Well coming back to actual quarrying.  In Tytherington the Lord of the Manor, Mr Hardwicke, started developing the area and they went into the main quarry and the Church Quarry (pictured below, note the church on the right background) and started developing that.  But while that was being developed I can remember quite well when a Mr Tom Tavender was breaking stone opposite Dennis Skuse's and he was putting it in piles called yardage.  The stones were put down on the road and then were consolidated by the steamroller and then over comes the dust and over comes the water cart.  At that time Mr Clements was active on that and he had the water cart working for the council and consolidated the road.  So you can see how the carriages were going and the motor car was coming in and roads had to get better.  To follow that then all you had, as many of us can remember, was a cloud of bally dust!

So in the meantime you had places like Stapleton Gas Works, right by the viaduct which has been knocked down, which was making gas.  Thornbury had their gas works down by the scout hut (on Park Road almost opposite Castle School).  The gas works produced tar, and after the road was consolidated and rolled, the tar pumps came along and, as many of you can remember, tar sprayed again and some chippings on the top and you had a road and that's how things went.

Well now, in the meantime Tytherington gradually expanded.  I brought this down as a symbol. (Ambrose holds up a sledge hammer). If any of you care to lift it presently, it was the symbol that Tytherington was worked on.  That hammer is 14lbs and that was slung from 7 o'clock in the morning til five o'clock at night.  There has never been any mechanical means of breaking or loading or anything at all in the Church Quarry.  There hasn't been a lorry in the Church Quarry.  There's been no breaking or loading up by Mrs Grey's (West Street Farm) in the main quarry except by hand and pick and shovel.  That's the only way it's been.  There's been no mechanical loading at all.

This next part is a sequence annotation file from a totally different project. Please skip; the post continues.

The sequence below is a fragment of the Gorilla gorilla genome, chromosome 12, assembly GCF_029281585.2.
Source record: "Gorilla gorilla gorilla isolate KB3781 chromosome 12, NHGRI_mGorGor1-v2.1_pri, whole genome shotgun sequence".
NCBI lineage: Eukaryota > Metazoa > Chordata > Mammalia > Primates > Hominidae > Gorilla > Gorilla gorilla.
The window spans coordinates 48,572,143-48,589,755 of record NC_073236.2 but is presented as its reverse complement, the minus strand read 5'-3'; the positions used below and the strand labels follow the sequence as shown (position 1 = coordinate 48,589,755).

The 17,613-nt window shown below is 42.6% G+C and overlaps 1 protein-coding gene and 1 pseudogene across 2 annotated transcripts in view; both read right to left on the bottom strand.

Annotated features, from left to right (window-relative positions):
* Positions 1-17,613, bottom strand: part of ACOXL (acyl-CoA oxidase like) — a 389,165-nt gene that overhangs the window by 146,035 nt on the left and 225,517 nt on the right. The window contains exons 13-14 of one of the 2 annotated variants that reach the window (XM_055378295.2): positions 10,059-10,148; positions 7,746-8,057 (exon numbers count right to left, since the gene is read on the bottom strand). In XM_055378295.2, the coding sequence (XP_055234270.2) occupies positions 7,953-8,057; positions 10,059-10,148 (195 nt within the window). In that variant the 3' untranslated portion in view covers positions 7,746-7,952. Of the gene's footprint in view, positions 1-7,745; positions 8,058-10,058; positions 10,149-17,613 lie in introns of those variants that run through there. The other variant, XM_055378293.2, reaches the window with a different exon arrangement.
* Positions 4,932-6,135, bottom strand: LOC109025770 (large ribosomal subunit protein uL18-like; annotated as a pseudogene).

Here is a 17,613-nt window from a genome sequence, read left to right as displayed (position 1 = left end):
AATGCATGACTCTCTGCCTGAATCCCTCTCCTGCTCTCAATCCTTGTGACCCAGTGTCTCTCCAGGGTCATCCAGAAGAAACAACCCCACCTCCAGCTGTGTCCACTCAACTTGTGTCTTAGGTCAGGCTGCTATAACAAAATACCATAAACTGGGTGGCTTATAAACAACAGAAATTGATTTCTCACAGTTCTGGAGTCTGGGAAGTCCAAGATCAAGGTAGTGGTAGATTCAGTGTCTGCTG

So as you can see things were going on.  I've got to give a big gap now, things were going along quietly.  A lot of men were walking from Rangeworthy,  from Cromhall and also quite a few coming from Frampton Cotterell, Iron Acton etc. etc.  They knew the shortest distance to walk across there to Rangeworthy and across by Denis Skuse's and the footpath by Mr. Baddeley's (Hawkin's Farm) to Cromhall.  So you see in those days there was quite a few hundred men working in this area and it was basically Squire Hardwicke employed them and then you had the Wainwrights and then eventually Roads Reconstruction (1934).  In the meantime the railway came through in 1870 and that was a very, very big wallop because they had trucks galore, and then it (stone) was able to go out. In the meantime they was also making concrete products and where we're living now (Quoins, New Road - and still living there as at September 2013) there were, oh lor, hundreds of thousands of two inch thick slabs on both sides of the road, and if ever a photograph came forward of the slab sheds I should like a copy. 

My father came into Tytherington in 1908 and he was working as a set maker and that's why, as you know, the bungalow (Quoins) is dressed of stone.  Well now in those days many of you going into Bristol today will call them cobbles but they are sets and were for going in between the tramlines.  There was a huge number of set makers about, working in little sheds.  You have a lot of people coming from the north of England, Leicestershire, goodness knows where, set making.  Incidentally there was a five year apprenticeship for it.  There are sets in plenty of places in Bristol, they're still there but they've been tarmaced over the top.  So that was coming along and you had concrete products as well.  Many of you can remember pig sty, you know where it is today in the late Mrs Daniel's garden (Ivy Cottage, Stowell Hill (now demolished)).   That was a concrete product of Roads Reconstructions which they were making and, of course, they're still in it today but not in Tytherington.